A local artifact collector contacted the U.S. Army Engineer District, Vicksburg in the fall of 1994 concerning timbers from a ship protruding from the west bank of the Red River, Louisiana, during the summer of 1994. From historical records it was determined that the shipwreck is that of the Kentucky, which sank in 1865. An investigation integrating archaeological, geological, and geophysical methods was undertaken to determine the location, orientation, and depth of the wreckage. Based on site geology, the shipwreck is expected to lie within a silty sand deposit within 4–8.5 m below the ground surface. The results of probe investigations performed by the archaeologists and borehole data orient the long axis of the ship N57.5E. This orientation conflicts with the geophysical data, which suggest an orientation of N116W. The geophysical surveys identified an anomalous region, approximately 31 m long and 10 m wide, that borders the Red River and an abandoned channel of the Red River. The magnetometer data suggests that the bow of the ship is pointed toward the abandoned channel. This orientation contradicts historical records which have the bow pointing toward the modern Red River. A subsequent underwater investigation by the archaeological contractor discovered a rudder‐related mechanism protruding from the bank of the Red River, confirming the geophysical prediction. All three scientific surveys agree that the wreckage is at a depth 3.8–8.5 m below ground surface and at an inclined position, with a downward slope from the bank of the Red River to the abandoned channel. © 2000 John Wiley & Sons, Inc.*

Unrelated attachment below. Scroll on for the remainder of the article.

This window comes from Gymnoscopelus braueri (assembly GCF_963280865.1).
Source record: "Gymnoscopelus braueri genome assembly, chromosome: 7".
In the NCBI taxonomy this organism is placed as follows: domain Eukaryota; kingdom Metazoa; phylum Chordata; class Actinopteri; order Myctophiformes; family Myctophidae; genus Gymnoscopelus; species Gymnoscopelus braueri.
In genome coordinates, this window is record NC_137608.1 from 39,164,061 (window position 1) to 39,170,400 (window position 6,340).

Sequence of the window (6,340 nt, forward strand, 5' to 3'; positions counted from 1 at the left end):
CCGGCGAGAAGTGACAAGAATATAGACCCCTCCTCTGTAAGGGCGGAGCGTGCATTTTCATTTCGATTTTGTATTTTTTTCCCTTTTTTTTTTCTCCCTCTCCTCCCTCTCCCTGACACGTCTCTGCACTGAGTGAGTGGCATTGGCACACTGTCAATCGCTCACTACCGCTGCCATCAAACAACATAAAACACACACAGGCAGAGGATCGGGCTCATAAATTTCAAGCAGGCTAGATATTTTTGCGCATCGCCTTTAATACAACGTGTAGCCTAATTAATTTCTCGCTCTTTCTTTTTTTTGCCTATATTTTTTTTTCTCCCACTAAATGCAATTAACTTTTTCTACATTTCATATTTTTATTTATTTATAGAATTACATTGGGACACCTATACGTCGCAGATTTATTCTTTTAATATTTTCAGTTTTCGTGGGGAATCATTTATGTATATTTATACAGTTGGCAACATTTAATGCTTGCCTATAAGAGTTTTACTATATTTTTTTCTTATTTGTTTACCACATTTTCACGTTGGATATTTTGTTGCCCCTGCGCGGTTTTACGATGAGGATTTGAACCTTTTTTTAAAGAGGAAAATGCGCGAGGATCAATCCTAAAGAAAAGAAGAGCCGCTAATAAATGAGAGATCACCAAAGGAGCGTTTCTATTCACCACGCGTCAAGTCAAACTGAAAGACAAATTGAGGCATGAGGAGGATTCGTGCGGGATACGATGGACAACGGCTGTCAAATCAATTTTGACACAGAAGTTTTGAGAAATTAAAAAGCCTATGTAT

Geoarchaeology – Wiley
Published: Jun 1, 2000
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